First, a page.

Medieval Tally Sticks

        These sticks recorded expenses for illiterate servants and masters.  As money or goods changed hands, the tally sticks were carved with v-shaped grooves for "pounds," rounded grooves for "shillings," and slices for "pence."  At the end of a transaction, the stick would be split lengthwise and divided between the debtor and the creditor to be held until the debt was paid.  A scribe might be paid to write a sanctifying prayer on one side, or to record in prose the sum represented on the stick and the persons represented in the transaction, but that message would be decipherable only for a small segment of the population.  Everyone could "read" the notches on the stick.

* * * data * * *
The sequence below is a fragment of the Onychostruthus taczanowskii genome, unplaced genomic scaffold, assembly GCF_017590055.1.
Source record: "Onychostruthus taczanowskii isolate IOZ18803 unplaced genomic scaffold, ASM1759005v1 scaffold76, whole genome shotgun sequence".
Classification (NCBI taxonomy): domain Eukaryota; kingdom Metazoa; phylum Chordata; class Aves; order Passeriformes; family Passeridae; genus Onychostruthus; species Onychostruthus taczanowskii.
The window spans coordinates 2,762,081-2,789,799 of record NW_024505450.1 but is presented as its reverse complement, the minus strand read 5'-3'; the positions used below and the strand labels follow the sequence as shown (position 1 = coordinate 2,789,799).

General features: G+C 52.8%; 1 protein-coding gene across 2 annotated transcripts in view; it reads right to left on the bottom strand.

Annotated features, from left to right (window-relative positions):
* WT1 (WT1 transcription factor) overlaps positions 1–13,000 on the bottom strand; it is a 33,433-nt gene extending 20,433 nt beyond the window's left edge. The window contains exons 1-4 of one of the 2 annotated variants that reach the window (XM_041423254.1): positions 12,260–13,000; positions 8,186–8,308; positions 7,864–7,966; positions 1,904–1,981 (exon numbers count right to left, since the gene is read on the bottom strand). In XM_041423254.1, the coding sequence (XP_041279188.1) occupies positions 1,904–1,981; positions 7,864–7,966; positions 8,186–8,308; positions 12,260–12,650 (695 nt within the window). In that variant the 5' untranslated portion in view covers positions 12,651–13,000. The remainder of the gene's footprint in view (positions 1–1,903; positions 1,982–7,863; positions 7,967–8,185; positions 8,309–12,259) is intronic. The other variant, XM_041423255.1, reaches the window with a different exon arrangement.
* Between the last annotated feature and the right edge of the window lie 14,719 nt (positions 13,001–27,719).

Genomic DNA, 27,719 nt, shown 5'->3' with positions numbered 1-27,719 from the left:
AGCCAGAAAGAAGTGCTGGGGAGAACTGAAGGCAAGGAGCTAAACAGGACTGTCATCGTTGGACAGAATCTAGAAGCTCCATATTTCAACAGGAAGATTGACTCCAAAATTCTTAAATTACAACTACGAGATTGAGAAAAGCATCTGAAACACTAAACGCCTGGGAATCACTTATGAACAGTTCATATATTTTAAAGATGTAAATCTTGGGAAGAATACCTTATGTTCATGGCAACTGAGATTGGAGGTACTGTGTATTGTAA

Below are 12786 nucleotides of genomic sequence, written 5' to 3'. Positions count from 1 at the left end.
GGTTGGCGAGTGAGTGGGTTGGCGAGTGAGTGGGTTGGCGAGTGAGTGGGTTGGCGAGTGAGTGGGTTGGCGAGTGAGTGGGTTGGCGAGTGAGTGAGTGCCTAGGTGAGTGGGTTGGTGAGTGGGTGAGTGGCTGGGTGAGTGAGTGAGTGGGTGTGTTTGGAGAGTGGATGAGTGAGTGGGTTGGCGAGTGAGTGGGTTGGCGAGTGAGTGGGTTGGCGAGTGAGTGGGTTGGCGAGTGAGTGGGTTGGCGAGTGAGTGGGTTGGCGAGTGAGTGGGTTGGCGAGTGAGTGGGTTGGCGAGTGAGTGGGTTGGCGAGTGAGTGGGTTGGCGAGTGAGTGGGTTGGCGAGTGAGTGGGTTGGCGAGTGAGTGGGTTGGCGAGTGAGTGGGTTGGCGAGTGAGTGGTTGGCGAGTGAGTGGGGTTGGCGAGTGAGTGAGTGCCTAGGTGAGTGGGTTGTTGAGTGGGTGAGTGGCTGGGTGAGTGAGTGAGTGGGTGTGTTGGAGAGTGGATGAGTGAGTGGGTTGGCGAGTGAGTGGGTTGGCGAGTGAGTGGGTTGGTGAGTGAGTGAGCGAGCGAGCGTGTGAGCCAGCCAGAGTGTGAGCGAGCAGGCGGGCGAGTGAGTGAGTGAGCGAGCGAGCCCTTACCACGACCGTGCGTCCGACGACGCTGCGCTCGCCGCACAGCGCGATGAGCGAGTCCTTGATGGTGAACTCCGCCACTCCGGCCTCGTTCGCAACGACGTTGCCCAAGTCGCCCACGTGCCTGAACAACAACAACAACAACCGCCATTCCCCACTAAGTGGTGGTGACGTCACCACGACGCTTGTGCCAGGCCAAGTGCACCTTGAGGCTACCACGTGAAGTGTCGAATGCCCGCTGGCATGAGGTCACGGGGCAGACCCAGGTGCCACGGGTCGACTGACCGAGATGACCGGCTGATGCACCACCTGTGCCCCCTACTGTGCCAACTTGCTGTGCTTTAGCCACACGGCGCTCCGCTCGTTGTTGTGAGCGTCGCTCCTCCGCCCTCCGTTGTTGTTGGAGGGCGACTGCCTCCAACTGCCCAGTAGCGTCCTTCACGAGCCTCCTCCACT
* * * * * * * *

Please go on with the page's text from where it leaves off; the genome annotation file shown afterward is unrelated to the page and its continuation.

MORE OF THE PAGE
To read more about medieval financial technology, see Dave Birch's "Tallies and Technology" at the Journal of Internet Banking and Commerce.  To see a definition of the names for early English currency, click here.  As Birch points out, tally sticks were saved in the Parliamentary archives until the early Nineteenth Century, when the decision was made to burn them because they had been outmoded by paper record-keeping.  The result was a fire which destroyed the Houses of Parliament and produced some excellent paintings by J.M.W. Turner.